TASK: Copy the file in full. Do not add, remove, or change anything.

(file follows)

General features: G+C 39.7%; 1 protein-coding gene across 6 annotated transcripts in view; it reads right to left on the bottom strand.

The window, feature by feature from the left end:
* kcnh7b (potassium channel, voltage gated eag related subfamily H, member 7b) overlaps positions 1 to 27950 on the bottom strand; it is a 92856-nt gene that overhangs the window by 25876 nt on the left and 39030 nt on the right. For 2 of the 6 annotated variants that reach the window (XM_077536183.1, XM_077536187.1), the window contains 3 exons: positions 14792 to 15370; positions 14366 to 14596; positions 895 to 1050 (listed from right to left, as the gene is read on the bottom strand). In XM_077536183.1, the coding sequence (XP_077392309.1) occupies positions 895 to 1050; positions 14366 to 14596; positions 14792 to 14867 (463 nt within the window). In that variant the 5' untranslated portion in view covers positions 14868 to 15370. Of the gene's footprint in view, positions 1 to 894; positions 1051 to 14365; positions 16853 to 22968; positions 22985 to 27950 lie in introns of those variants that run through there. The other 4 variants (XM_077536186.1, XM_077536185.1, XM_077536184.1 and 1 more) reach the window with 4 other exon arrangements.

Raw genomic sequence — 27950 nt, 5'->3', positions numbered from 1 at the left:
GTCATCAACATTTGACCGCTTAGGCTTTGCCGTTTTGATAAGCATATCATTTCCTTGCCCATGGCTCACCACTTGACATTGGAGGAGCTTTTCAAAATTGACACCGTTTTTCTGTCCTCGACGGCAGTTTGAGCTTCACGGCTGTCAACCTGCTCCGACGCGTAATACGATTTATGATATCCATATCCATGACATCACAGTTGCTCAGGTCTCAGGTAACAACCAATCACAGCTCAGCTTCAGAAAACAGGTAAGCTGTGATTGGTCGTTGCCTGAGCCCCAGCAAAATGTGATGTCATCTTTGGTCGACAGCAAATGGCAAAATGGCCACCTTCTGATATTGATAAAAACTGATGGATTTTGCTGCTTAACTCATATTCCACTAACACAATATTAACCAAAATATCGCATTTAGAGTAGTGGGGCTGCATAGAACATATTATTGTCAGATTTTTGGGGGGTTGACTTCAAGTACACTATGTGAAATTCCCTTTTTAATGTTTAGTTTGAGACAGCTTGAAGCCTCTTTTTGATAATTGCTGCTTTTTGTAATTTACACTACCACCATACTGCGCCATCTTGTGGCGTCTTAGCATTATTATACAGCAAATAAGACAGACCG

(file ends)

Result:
General features: G+C 39.7%; 1 protein-coding gene across 6 annotated transcripts in view; it reads right to left on the bottom strand.

The window, feature by feature from the left end:
* kcnh7b (potassium channel, voltage gated eag related subfamily H, member 7b) overlaps positions 1 to 27950 on the bottom strand; it is a 92856-nt gene that overhangs the window by 25876 nt on the left and 39030 nt on the right. For 2 of the 6 annotated variants that reach the window (XM_077536183.1, XM_077536187.1), the window contains 3 exons: positions 14792 to 15370; positions 14366 to 14596; positions 895 to 1050 (listed from right to left, as the gene is read on the bottom strand). In XM_077536183.1, the coding sequence (XP_077392309.1) occupies positions 895 to 1050; positions 14366 to 14596; positions 14792 to 14867 (463 nt within the window). In that variant the 5' untranslated portion in view covers positions 14868 to 15370. Of the gene's footprint in view, positions 1 to 894; positions 1051 to 14365; positions 16853 to 22968; positions 22985 to 27950 lie in introns of those variants that run through there. The other 4 variants (XM_077536186.1, XM_077536185.1, XM_077536184.1 and 1 more) reach the window with 4 other exon arrangements.

Raw genomic sequence — 27950 nt, 5'->3', positions numbered from 1 at the left:
GTCATCAACATTTGACCGCTTAGGCTTTGCCGTTTTGATAAGCATATCATTTCCTTGCCCATGGCTCACCACTTGACATTGGAGGAGCTTTTCAAAATTGACACCGTTTTTCTGTCCTCGACGGCAGTTTGAGCTTCACGGCTGTCAACCTGCTCCGACGCGTAATACGATTTATGATATCCATATCCATGACATCACAGTTGCTCAGGTCTCAGGTAACAACCAATCACAGCTCAGCTTCAGAAAACAGGTAAGCTGTGATTGGTCGTTGCCTGAGCCCCAGCAAAATGTGATGTCATCTTTGGTCGACAGCAAATGGCAAAATGGCCACCTTCTGATATTGATAAAAACTGATGGATTTTGCTGCTTAACTCATATTCCACTAACACAATATTAACCAAAATATCGCATTTAGAGTAGTGGGGCTGCATAGAACATATTATTGTCAGATTTTTGGGGGGTTGACTTCAAGTACACTATGTGAAATTCCCTTTTTAATGTTTAGTTTGAGACAGCTTGAAGCCTCTTTTTGATAATTGCTGCTTTTTGTAATTTACACTACCACCATACTGCGCCATCTTGTGGCGTCTTAGCATTATTATACAGCAAATAAGACAGACCG